'What We're Up Against': Theater Review
Marg Helgenberger and Skylar Astin appear in Theresa Rebeck's 1990s-set drama about the rampant sexism in a boutique architectural firm.
Theresa Rebeck's drama depicts the rampant sexism at a boutique architectural firm working on plans for the expansion of a shopping mall. Written and set in 1992 but only now receiving its off-Broadway premiere, the play couldn't feel more dated.
After all, what shopping malls are being expanded these days?
Sadly, that plot element is the only untimely aspect of What We're Up Against, being presented by the WP Theater in a production featuring Marg Helgenberger (CSI) and Skylar Astin (Pitch Perfect) among its impressive cast. Arriving in the wake of the numerous allegations against Harvey Weinstein and practically every other male in a position of power, the drama boasts a fresh if unfortunate immediacy.
The title, ironically, doesn't refer to the plight of Eliza (Krysta Rodriguez, Trial & Error) and Janice (Helgenberger), the firm's two female employees. Rather, it's the plaintive gripe of their boss Stu (Damian Young, House of Cards), who in the opening scene engages in a whiskey-fueled, profanity-laden rant about women in the workplace with his employee Ben (Jim Parrack, True Blood, Suicide Squad).
"Women are just always a total f-----g nightmare. That's all I'm saying," offers Ben by way of agreement with his boss.
Stu is particularly upset because Eliza, frustrated over not being given enough to do and relegated to a "broom closet" office since she joined the firm five months ago, has passed off her own work as that of her co-worker Weber (Astin). It seems that Eliza had ingeniously solved a problem concerning air ducts for the shopping mall expansion and knew that Stu would only pay attention if the design came from a man. "She tricked me," Stu complains, even though her work is exemplary. "She is a lying, deceitful, dishonest little manipulator. I don't mind working with her. But, she is a bitch. That, I mind."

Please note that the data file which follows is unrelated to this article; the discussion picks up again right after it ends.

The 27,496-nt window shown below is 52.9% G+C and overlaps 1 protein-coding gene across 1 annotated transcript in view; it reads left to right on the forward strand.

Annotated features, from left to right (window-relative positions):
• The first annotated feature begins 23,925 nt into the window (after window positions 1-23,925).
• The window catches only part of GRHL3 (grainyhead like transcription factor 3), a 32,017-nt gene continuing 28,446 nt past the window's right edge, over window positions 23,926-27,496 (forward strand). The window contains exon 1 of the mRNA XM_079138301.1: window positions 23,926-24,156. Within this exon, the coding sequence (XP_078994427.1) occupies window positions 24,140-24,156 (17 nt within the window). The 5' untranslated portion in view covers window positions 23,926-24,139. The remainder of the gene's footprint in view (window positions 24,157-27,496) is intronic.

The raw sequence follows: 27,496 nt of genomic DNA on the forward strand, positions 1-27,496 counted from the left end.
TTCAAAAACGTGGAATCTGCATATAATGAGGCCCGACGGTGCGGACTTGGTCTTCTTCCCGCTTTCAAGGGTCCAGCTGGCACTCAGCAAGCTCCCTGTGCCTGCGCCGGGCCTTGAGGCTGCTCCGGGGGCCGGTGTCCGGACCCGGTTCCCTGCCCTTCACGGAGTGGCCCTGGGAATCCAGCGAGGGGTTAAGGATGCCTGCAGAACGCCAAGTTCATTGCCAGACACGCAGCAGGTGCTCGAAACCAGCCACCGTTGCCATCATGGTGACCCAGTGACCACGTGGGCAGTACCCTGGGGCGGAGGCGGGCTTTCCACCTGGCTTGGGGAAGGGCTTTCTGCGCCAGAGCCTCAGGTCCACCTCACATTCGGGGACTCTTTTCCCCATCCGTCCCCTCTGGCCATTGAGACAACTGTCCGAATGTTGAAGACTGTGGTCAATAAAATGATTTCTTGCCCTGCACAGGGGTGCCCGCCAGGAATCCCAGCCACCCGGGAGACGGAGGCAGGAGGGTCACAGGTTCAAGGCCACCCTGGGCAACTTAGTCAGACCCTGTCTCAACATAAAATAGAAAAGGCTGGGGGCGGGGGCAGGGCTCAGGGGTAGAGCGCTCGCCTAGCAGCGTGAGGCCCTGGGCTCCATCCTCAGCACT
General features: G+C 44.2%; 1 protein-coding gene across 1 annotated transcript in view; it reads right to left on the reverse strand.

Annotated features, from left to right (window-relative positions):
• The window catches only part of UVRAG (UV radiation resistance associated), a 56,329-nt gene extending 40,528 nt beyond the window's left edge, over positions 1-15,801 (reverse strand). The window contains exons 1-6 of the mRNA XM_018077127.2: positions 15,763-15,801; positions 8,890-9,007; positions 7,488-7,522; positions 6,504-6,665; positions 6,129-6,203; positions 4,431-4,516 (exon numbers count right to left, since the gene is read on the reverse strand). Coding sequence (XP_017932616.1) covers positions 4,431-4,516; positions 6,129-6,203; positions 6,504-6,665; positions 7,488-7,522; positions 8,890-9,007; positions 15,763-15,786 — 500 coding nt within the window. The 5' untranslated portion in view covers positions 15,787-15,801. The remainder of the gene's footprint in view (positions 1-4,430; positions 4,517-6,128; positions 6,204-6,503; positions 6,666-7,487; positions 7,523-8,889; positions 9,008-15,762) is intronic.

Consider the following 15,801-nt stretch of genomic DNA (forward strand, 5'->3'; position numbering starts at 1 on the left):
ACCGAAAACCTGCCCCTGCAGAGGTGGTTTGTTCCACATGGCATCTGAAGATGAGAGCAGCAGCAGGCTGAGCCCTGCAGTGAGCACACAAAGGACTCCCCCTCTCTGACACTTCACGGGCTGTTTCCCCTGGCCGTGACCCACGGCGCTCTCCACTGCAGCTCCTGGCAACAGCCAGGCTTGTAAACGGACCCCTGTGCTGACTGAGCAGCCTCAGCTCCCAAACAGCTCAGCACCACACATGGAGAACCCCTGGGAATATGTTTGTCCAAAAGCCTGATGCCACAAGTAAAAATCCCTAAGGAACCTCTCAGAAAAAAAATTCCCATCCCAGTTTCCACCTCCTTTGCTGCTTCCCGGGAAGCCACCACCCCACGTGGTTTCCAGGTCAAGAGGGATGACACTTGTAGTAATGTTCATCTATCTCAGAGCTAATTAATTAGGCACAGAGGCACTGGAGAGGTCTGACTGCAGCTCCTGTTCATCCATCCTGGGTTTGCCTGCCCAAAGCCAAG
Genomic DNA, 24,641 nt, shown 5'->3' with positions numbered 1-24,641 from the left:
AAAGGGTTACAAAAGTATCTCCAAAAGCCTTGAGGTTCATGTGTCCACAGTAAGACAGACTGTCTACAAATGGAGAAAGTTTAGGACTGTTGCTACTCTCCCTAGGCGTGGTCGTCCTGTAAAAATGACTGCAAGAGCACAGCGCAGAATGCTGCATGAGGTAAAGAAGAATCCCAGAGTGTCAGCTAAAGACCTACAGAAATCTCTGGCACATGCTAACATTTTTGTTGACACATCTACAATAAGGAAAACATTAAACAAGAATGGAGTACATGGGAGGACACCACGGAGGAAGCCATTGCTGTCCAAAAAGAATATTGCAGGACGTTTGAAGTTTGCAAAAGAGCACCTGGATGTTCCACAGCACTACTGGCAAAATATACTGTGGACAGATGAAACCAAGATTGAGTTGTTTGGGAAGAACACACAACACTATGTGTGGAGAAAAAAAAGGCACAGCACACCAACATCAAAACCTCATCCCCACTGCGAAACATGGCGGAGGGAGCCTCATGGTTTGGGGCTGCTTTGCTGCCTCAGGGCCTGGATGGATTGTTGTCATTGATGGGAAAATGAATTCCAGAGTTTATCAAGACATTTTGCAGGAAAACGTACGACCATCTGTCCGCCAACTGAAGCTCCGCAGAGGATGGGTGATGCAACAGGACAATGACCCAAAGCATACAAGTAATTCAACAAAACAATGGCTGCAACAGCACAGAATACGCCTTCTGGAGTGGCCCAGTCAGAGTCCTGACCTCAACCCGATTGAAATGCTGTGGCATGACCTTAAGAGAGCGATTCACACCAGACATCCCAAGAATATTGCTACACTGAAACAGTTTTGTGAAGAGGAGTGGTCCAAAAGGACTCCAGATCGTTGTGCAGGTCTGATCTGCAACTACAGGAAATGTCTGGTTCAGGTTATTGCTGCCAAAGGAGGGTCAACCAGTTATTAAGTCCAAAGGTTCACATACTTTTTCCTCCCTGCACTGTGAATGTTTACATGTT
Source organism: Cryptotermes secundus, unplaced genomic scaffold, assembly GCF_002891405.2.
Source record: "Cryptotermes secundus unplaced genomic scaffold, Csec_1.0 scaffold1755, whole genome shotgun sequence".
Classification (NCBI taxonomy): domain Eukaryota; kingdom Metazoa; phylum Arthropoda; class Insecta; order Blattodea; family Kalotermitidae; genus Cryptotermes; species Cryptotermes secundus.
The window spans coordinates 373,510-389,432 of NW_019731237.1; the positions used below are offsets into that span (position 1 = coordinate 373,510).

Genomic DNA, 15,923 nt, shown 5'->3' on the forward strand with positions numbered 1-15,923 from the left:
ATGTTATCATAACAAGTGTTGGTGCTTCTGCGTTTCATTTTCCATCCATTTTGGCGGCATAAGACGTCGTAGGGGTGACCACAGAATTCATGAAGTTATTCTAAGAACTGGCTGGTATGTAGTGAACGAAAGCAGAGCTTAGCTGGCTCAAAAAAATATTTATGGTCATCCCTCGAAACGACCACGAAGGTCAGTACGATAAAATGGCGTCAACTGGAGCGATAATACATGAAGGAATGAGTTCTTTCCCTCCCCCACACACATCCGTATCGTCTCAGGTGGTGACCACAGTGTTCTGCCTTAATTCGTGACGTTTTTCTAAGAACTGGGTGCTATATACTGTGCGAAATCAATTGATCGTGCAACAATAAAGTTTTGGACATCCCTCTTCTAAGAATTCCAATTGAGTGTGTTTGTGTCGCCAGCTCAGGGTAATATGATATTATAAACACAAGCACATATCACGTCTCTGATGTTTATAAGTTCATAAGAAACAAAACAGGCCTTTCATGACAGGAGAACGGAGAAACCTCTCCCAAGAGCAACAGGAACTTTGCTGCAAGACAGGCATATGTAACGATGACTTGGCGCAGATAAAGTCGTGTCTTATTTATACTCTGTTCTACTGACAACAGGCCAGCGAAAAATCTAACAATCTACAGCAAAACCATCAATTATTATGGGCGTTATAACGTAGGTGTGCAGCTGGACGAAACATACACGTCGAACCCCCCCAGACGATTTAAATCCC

The resulting internal discord finds Eliza desperately trying to maintain her status at the firm, despite everyone's belief that she's sleeping with the owner. Her sole female colleague Janice provides little support, having determined a long time ago that the best way to get ahead is simply to get along. Ultimately, Eliza resorts to more subterfuge to get revenge and her point across.
What We're Up Against features a provocative premise, but Rebeck's writing, heavily influenced by David Mamet, fails to do it full justice. The characters are so one-dimensional they might as well have their defining traits tattooed on their foreheads; the dialogue is repetitive and exclamatory; and the storyline feels padded despite the relatively brief running time. The play picks up the pace somewhat in the second act, but by then its message has long since come through loud and clear.
On the other hand, Adrienne Campbell-Holt's snappy staging, presented on Narelle Sissons' two-tiered set that effectively conveys several different offices, achieves a lot on a small budget. And the performers bring a fierce energy to their characterizations that goes a long way toward compensating for the stereotypical aspects.
That we need a play like What We're Up Against at this particular time is indisputable. That it rarely rises above the level of cliche thus makes it all the more disappointing.
Venue: WP Theater, New York City
Cast: Skylar Astin, Marg Helgenberger, Jim Parrack, Krysta Rodriguez, Damian Young
Playwright: Theresa Rebeck
Director: Adrienne Campbell-Holt
Set designer: Narelle Sissons
Costume designer: Tilly Grimes
Lighting designer: Grant Yeger
Sound designer: M.L. Dogg
Presented by WP Theater